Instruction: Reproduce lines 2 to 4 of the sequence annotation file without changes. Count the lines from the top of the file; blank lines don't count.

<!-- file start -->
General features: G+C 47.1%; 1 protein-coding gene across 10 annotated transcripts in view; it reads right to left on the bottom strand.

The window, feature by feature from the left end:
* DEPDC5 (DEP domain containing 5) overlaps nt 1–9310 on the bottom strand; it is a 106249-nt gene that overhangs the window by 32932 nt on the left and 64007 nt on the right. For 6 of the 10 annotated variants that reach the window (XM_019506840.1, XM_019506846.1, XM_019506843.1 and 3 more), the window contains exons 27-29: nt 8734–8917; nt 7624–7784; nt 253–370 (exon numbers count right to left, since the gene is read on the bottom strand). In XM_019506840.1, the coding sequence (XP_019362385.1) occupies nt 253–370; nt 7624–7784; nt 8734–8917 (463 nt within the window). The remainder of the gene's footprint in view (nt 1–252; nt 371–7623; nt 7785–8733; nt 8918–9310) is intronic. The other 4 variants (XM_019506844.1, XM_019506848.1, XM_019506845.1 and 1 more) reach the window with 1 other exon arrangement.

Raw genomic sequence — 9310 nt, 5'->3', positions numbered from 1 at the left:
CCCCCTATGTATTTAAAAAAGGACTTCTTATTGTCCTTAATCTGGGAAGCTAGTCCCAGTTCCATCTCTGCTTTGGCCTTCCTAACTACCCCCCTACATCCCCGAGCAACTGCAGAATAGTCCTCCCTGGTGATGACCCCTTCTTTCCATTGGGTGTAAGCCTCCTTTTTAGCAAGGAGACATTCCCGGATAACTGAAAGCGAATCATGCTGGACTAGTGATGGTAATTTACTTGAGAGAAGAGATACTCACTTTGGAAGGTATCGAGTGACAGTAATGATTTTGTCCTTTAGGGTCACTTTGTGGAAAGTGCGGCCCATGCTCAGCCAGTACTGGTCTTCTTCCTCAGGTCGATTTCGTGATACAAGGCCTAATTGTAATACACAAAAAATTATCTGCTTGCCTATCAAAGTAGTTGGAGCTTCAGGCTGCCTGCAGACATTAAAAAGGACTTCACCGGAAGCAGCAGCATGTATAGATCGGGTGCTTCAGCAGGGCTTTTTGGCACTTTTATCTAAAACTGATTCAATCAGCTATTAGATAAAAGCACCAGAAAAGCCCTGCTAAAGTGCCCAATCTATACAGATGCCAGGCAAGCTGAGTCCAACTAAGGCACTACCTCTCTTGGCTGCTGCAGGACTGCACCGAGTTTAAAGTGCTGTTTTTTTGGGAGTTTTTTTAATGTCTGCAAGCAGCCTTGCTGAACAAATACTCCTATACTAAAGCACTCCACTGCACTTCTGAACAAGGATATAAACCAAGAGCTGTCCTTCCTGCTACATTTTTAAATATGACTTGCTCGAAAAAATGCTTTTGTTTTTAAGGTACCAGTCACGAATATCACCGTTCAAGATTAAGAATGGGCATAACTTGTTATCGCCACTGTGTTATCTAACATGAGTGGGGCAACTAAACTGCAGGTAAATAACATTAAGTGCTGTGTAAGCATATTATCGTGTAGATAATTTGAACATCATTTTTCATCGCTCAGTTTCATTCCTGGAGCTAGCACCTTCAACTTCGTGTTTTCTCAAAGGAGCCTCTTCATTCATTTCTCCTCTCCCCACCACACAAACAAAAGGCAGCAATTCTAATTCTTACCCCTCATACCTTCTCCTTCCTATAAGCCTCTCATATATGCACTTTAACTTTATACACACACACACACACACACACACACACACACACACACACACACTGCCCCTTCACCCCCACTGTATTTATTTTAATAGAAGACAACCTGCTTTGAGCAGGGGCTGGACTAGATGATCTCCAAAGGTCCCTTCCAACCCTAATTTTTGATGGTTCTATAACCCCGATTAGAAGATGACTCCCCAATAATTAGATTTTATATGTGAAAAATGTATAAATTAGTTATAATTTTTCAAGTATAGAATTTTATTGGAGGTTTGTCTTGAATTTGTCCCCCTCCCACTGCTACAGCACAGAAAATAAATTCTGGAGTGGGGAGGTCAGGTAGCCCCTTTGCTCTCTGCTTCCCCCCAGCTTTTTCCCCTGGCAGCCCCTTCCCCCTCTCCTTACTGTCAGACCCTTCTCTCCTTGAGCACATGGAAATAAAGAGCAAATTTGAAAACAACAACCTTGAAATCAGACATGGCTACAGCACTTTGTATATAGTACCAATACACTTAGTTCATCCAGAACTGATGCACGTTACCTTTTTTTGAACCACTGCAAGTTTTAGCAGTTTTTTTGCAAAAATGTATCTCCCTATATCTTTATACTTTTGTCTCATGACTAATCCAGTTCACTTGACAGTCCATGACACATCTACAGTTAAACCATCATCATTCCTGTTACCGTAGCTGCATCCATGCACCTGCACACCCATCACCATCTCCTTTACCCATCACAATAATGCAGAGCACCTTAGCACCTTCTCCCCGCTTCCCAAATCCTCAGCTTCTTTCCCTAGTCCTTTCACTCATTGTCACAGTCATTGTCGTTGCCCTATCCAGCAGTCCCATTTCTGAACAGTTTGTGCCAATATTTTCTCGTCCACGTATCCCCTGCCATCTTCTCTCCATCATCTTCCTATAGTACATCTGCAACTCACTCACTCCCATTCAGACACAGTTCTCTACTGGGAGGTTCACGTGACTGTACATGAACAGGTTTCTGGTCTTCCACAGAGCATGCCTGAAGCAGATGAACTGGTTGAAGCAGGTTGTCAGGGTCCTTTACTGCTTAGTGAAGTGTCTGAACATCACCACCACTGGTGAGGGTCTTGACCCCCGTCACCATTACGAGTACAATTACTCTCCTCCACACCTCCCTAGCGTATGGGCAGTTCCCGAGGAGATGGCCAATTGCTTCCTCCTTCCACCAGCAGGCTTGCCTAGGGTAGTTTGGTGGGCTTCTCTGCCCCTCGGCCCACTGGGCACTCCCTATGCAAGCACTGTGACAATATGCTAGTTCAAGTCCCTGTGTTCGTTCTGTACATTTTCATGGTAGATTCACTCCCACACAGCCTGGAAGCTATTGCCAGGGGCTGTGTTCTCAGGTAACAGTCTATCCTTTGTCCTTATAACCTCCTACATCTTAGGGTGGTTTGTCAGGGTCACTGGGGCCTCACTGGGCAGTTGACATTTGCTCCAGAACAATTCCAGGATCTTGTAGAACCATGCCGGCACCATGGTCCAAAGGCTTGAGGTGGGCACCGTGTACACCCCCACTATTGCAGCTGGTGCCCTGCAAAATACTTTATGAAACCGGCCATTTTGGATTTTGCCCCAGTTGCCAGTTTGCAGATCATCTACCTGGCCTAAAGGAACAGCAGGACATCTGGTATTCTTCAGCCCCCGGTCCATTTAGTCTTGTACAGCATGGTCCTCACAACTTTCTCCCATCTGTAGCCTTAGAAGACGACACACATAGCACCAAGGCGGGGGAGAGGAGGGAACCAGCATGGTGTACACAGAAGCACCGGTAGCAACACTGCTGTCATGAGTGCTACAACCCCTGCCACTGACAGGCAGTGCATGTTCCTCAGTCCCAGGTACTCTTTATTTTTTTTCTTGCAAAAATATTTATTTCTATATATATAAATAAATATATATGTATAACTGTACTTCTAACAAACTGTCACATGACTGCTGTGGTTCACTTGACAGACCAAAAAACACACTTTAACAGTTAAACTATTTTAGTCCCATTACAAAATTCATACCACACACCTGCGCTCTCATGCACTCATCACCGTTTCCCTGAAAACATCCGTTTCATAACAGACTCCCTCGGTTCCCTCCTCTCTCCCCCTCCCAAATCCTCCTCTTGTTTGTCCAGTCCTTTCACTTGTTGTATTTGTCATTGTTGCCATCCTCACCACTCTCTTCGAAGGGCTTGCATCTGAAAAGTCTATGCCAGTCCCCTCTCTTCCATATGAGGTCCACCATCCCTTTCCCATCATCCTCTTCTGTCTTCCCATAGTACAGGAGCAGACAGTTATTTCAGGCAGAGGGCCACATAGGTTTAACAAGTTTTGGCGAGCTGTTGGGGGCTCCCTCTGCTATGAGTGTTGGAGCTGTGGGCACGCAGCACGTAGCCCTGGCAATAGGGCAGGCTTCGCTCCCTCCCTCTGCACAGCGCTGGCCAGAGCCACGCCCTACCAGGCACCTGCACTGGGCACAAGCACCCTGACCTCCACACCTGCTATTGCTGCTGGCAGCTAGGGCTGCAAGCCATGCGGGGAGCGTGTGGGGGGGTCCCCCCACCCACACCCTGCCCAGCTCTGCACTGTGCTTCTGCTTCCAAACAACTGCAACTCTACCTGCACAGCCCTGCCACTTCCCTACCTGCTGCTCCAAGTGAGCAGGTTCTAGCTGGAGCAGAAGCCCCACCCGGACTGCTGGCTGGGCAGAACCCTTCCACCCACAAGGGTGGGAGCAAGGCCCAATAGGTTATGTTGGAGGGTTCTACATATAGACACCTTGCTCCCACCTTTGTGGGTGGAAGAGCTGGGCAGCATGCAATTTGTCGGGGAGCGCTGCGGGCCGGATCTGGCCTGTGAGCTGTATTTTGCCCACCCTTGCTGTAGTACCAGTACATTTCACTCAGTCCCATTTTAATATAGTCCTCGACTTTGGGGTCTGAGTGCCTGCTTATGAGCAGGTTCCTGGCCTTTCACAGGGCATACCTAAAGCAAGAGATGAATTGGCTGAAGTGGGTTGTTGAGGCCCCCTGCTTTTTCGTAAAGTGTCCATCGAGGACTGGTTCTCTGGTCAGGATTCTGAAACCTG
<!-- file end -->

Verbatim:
The window, feature by feature from the left end:
* DEPDC5 (DEP domain containing 5) overlaps nt 1–9310 on the bottom strand; it is a 106249-nt gene that overhangs the window by 32932 nt on the left and 64007 nt on the right. For 6 of the 10 annotated variants that reach the window (XM_019506840.1, XM_019506846.1, XM_019506843.1 and 3 more), the window contains exons 27-29: nt 8734–8917; nt 7624–7784; nt 253–370 (exon numbers count right to left, since the gene is read on the bottom strand). In XM_019506840.1, the coding sequence (XP_019362385.1) occupies nt 253–370; nt 7624–7784; nt 8734–8917 (463 nt within the window). The remainder of the gene's footprint in view (nt 1–252; nt 371–7623; nt 7785–8733; nt 8918–9310) is intronic. The other 4 variants (XM_019506844.1, XM_019506848.1, XM_019506845.1 and 1 more) reach the window with 1 other exon arrangement.

Raw genomic sequence — 9310 nt, 5'->3', positions numbered from 1 at the left: